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News Release

FOR IMMEDIATE RELEASE August 31, 2011 Allison Knox Director of Public Relations Office (907) 729-6317 / Cell (907) 250-1480 [email protected]

Top U.S. health officials learn about Alaska's Native health system

Southcentral Foundation hosts secretary of health and human services for discussion and tour

(ANCHORAGE, ALASKA) ­ Senior officials and advisors from the U.S. Department of Health

and Human Services (HHS) visited Southcentral Foundation (SCF) yesterday to discuss SCF's Nuka System of Care, progress at Alaska Native Medical Center, and the local consequences of the national debate on health care and the deficit. This visit delivered on the commitment President Barack Obama made two years ago when he promised his administration would listen to Alaska Native and American Indian people when formulating health and human services priorities, policies and budgets. With HHS Secretary Kathleen Sebelius, Director of the Indian Health Service Dr. Yvette Roubideaux and U.S. Senators Lisa Murkowski and Mark Begich present for the visit, SCF's leadership had the opportunity to engage in meaningful conversation, listening and problem solving around the challenges in health care delivery. According to SCF leadership, Sebelius brought an impressive level of preparation, detailed knowledge and genuine interest to the discussion. Discussion centered around SCF's customer-driven Nuka System of Care, which has resulted in dramatic improvement in population health measures while decreasing overall cost and staff turnover. In response to Sebelius's questions about the extent to which this journey can be translated to other settings, SCF President/CEO Katherine Gottlieb emphasized listening to the wants and wishes of those receiving services, redesigning services around long-term trusting relationships, and empowering customer-owners to own health issues at personal and systems levels. Besides the innovative Nuka system, the discussion also included raising awareness that health care for Alaska Native and American Indian people has been "prepaid" in exchange for land and resources. It is a contractual, legal obligation. Gottlieb shared that, historically, the federal government has not fully met the obligation. According to a U.S. Civil Rights Commission study, per capita funding on Native health care is only one-third of the national average, and barely one-half the amount of per capita spending on federal prison health care. Gottlieb noted that in the last two years IHS funding has increased more than in the past and Sebelius said the Obama administration is working to further address this disparity.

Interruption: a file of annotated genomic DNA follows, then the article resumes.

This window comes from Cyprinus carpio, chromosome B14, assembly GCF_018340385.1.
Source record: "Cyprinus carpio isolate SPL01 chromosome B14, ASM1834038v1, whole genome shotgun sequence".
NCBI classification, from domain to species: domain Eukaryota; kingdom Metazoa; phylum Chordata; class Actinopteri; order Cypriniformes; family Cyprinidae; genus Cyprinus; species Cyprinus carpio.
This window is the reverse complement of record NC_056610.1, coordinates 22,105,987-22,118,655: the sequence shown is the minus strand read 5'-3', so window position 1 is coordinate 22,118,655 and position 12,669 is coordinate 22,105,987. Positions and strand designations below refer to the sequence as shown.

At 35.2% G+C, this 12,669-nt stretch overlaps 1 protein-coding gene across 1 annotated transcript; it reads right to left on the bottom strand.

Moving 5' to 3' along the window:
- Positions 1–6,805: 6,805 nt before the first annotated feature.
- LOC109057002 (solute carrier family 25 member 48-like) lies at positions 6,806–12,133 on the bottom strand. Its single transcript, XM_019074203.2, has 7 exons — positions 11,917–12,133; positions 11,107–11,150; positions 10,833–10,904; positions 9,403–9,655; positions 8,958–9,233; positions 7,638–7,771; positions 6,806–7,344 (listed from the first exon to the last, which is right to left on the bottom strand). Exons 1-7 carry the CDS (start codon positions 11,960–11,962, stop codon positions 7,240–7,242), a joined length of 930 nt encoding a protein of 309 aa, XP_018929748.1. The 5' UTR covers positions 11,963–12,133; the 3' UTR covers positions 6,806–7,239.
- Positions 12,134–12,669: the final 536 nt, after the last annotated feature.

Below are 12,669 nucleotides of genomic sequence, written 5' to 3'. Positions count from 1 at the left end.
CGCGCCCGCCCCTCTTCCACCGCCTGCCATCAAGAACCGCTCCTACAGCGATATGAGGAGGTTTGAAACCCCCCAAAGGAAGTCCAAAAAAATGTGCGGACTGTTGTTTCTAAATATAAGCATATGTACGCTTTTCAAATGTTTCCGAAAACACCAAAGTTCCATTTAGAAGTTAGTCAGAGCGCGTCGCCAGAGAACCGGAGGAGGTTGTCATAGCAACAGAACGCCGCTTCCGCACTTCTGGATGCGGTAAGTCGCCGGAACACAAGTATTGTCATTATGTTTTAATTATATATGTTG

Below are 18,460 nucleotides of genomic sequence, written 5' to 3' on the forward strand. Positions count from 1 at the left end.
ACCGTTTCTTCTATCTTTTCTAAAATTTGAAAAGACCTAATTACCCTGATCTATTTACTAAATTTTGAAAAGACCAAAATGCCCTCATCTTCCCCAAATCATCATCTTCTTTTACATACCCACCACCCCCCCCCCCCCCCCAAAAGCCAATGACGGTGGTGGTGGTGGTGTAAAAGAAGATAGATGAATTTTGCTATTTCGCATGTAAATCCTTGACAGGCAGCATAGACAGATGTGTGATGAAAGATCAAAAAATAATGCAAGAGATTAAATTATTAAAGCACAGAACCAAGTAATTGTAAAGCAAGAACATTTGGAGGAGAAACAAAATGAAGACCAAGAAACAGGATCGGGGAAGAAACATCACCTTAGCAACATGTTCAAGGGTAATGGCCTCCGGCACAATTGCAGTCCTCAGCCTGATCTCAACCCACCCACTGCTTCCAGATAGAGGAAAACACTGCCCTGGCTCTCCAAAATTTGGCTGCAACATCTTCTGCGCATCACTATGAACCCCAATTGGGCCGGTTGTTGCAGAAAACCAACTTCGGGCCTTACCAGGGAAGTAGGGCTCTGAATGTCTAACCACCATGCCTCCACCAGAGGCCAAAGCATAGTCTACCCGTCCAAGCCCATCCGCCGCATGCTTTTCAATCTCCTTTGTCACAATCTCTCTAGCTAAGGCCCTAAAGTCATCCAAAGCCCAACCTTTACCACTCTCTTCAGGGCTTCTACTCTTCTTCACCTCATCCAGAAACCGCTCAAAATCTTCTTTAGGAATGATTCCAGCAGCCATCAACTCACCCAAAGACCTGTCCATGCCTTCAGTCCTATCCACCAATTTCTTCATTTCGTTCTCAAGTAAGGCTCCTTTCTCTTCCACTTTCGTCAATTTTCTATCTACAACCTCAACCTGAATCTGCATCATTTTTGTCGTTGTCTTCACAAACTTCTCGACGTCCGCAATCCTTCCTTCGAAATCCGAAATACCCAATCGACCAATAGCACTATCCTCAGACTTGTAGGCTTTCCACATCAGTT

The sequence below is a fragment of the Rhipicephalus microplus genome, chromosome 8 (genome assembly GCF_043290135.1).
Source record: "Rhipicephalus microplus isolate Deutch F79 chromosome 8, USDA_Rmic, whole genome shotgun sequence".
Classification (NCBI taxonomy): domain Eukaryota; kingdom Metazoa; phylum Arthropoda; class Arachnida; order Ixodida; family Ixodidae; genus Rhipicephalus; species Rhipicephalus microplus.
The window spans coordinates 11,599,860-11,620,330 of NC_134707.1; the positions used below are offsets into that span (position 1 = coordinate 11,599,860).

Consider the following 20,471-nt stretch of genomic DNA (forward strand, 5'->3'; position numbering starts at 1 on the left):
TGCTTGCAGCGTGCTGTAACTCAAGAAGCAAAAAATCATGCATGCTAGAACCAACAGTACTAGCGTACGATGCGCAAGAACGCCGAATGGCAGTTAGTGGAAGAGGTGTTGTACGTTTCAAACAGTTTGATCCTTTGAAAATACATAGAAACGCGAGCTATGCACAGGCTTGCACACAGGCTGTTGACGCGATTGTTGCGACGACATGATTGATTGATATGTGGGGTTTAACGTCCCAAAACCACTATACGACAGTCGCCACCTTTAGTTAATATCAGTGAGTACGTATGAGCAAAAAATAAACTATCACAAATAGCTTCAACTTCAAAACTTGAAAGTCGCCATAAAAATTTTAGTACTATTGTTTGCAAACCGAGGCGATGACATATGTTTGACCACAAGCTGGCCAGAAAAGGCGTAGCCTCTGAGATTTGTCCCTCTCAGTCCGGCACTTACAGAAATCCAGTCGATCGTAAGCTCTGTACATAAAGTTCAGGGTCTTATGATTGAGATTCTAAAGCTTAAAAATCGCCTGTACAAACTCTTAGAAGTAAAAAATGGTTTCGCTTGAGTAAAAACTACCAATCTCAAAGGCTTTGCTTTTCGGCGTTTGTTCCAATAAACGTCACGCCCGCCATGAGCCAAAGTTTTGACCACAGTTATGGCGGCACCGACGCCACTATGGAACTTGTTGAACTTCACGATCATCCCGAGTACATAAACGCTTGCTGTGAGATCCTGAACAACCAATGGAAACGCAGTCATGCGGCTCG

4501 Diplomacy Drive Anchorage, Alaska 99508 (907) 729-4953 FAX (907) 729-5069 /


In addition to the IHS budget shortfalls, Congress has repeatedly underfunded the contract support costs SCF needs each year to self-govern and deliver health care services to 58,000 Alaska Native and American Indian people. Last year, SCF's contract support cost payment shortfall was calculated at $5.5 million. Additionally, SCF is building a 90,000-square-foot outpatient facility in Wasilla as part of a Joint Venture with IHS, which requires Congress to fund a sizeable portion of the staffing costs ­ a possible challenge with all of the deficit reduction activities. The visit concluded with a walking tour of the innovative Anchorage Native Primary Care Center where customer comfort, de-medicalized clinical spaces, optimized integrated care team environments, and optimal use of light, color, and texture were highlighted. Sebelius noted that much of what she was seeing and hearing were potential models for the nation, an idea also strongly supported verbally by Senators Begich and Murkowski during the discussion. In the end it was apparent that SCF leadership, IHS leadership, both Begich and Murkowski, and Sebelius shared a common passion for improving health care access, quality, and outcomes within responsible cost constraints, and emphasizing the centrality of those receiving the services. "Secretary Sebelius brings an obvious high level of expertise and respectful listening to her Alaska visit," said Gottlieb. "The conversation was right on target and we are confident that we have a strong partner in furthering our journey to health and well-being." ###

About Southcentral Foundation Established in 1982, Southcentral Foundation's (SCF) mission is to work together with the Native Community to achieve wellness through health and related services. The nonprofit health care affiliate of Cook Inlet Region Inc. (CIRI), SCF has grown in its 27 years, from a single dental clinic to an internationally recognized, award-winning health care organization that employs more than 1,400 people and manages more than 60 health care programs and services.


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